It’s Time to Connect K-12 Education with Provincial Budget Revenue
The Ontario provincial government has a budgetary predicament.
On March 20, 2023 the United Nations Intergovernmental Panel on Climate Change released the final part of its Sixth Assessment Report, confirming that urgent action is required now, by governments and organizations at every level, to change the trajectory we are on to exceed the threshold of a 1.5 increase in global temperature. The key theme from this final report until 2030 is that we need to act now, or it will be too late.
Ontario has a backlog of about $16B in school facility upgrade needs. This loose estimate needs to be updated to account for climate change adaptation and mitigation of school facilities. The Ontario Public School Boards Association (OPSBA) is advocating for an end to a provincial moratorium on school closures that has been in place since 2017.
Additionally, some school districts are struggling to balance their budgets due to additional staffing and related costs incurred during the pandemic to address gaps in student support with academics, mental health, and social and conflict management skills. The Toronto District School Board (TDSB) has indicated a $70.1M gap in post-pandemic costs. Under the mantra Shortchanging Education Hurts Ontario, the Ontario Secondary School Teachers' Federation (OSSTF) is also advocating for provincial increases in education spending.
The 2023 Ontario Budget
On Friday, March 24, the Ontario government presented its 2023 budget. As demonstrated below, expenditures for the Education Sector are projected at $34.7B, an increase of $2.3B over 2022-23 interim financial assessments.
Ontario 2023 Budget p. 6
More information about how the 2023 increase of $2.3B for K-12 education will be allocated is provided four times in the budget report.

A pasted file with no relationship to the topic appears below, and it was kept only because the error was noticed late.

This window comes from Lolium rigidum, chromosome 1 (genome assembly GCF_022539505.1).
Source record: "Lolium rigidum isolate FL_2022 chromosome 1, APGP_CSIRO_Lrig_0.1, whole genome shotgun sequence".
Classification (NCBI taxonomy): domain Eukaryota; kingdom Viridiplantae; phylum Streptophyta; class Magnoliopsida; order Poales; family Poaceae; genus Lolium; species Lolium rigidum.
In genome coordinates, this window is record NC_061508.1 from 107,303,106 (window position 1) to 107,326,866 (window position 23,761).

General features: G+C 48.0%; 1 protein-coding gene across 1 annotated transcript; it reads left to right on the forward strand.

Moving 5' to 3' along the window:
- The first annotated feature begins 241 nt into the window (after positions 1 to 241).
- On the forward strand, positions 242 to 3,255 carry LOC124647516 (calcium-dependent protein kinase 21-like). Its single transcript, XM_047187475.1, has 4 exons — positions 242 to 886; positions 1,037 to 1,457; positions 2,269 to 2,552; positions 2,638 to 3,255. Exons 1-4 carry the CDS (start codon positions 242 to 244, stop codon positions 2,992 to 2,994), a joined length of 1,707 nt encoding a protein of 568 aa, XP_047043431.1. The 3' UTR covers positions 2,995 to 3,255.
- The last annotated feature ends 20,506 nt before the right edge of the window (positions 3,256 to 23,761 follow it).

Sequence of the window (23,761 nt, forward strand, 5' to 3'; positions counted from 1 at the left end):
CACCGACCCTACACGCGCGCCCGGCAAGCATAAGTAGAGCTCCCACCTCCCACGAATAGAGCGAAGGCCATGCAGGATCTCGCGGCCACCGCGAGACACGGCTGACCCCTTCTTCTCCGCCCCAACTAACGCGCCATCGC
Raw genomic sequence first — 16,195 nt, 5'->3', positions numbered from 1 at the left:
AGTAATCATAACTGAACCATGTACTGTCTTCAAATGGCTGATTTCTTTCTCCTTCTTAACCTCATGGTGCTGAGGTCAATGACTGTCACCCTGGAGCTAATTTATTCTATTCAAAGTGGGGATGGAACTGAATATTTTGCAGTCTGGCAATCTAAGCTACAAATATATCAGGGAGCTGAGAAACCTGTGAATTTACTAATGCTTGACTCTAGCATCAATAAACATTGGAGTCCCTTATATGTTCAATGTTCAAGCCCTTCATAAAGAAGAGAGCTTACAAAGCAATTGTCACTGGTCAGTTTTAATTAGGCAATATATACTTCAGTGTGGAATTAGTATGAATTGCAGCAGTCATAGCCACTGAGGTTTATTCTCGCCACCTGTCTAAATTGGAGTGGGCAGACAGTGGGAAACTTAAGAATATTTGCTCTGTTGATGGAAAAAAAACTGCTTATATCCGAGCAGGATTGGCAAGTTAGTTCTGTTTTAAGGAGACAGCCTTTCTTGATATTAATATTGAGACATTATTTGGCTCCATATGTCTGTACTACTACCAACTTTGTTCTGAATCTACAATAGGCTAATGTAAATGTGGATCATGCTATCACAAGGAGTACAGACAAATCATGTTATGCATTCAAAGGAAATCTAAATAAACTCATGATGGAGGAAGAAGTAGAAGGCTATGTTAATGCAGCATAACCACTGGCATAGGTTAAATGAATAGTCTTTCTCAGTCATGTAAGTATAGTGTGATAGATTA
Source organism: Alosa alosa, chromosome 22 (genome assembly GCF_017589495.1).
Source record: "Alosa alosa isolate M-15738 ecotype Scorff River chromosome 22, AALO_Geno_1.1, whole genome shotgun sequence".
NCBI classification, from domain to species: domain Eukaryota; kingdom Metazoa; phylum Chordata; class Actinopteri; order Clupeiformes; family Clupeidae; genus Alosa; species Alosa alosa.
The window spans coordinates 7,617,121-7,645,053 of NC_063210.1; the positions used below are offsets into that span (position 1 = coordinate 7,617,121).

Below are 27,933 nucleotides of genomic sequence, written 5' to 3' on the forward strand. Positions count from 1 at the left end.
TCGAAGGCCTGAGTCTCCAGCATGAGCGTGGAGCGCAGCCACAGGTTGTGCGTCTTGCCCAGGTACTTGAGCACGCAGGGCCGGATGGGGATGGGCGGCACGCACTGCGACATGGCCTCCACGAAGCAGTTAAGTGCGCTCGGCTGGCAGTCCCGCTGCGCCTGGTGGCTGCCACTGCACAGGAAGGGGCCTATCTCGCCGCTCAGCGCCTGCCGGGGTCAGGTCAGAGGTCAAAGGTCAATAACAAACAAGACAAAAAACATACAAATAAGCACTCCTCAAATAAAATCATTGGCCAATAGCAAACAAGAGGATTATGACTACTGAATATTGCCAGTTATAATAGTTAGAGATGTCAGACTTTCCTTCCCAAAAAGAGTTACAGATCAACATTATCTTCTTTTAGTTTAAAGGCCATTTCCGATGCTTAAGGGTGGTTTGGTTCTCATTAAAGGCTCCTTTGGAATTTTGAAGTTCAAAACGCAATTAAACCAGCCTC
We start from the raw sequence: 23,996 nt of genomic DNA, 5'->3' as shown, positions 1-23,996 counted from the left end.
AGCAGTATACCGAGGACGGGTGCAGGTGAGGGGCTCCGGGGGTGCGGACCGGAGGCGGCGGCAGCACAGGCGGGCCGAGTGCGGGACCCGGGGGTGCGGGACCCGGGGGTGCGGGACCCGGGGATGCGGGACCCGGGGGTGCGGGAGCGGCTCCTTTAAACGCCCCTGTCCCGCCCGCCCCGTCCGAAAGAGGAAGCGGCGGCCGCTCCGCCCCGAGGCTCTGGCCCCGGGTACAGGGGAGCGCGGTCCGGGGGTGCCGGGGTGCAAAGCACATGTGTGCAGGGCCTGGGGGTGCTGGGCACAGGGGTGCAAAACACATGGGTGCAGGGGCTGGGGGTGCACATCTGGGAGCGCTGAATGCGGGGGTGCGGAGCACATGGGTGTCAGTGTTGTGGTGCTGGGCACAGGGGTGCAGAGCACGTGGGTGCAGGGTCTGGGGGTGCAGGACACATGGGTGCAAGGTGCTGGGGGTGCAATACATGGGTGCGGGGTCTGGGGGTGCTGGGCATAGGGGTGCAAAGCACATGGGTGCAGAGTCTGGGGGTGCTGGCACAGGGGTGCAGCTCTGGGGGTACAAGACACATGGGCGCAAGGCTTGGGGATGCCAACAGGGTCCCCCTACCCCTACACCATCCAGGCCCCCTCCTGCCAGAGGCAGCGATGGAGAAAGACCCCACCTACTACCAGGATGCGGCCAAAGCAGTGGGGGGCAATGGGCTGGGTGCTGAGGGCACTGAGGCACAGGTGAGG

1. Under the heading Ontario’s Capital Plan:
“Investing $22 billion, including about $15 billion in capital grants over the next 10 years, to build more schools and child care spaces, including a new English public elementary school in North Bay, a new addition to the École élémentaire et secondaire publique Ronald‐Marion in Pickering, a new addition to the École secondaire catholique Sainte‐Trinité in Oakville, and a new English Catholic secondary school in Windsor.” (p. 16)
2. Under the heading Building More Schools of the Building Ontario section of the report:
“[T]he government is investing about $15 billion in capital grants over 10 years to support student achievement by expanding and renewing schools and child care spaces.” (p. 63)
3. Under the heading Preparing Students for the Jobs of the Future of the Working for You section: “The government is providing an additional $3.3 million over the next three years, beginning in 2023–24, to expand access to dual credit opportunities in health care‐related courses for an additional 1,400 secondary students. This will help ensure hospitals, long‐term care homes, and home care have the workers they need.” (p.73)
4. Under the heading Supporting Students and Families of the Working for You section of the report:
$25 million over two years for Early Reading Enhancements to provide support for students in senior kindergarten to Grade 2
$12.6 million over two years for Targeted Math Supports to double the provincial number of math coaches
$6.2 million for Preparing More Students for the Jobs of the Future for students with disabilities “to pursue cooperative education opportunities”, and
an unspecified amount for Continued Curriculum Updates with a focus on life and job skills. (p.97)
The Limitation of Traditional Provincial Budgets
As a mechanism for effective action in response to post-pandemic student needs and the climate emergency, the budgetary approach used by the Ontario government is problematic on several fronts.
Firstly, it continues to separate education from children, community and social services at a time when we need to be developing community schools with a view to infrastructural upgrades and staffing that promotes a more seamless integration with social services. (Expenditures for Children, Community and Social Services are projected separately at $19.4B, an increase of $1.0B over 2022-23 interim financial assessments.)
Secondly, it presents revenues against expenditures as a foundation for unlimited linear economic growth. The fiscal and societal benefits of education as a means to provincial and community sustainability are not quantified. Education, children, community and social services are presented only as expenditures.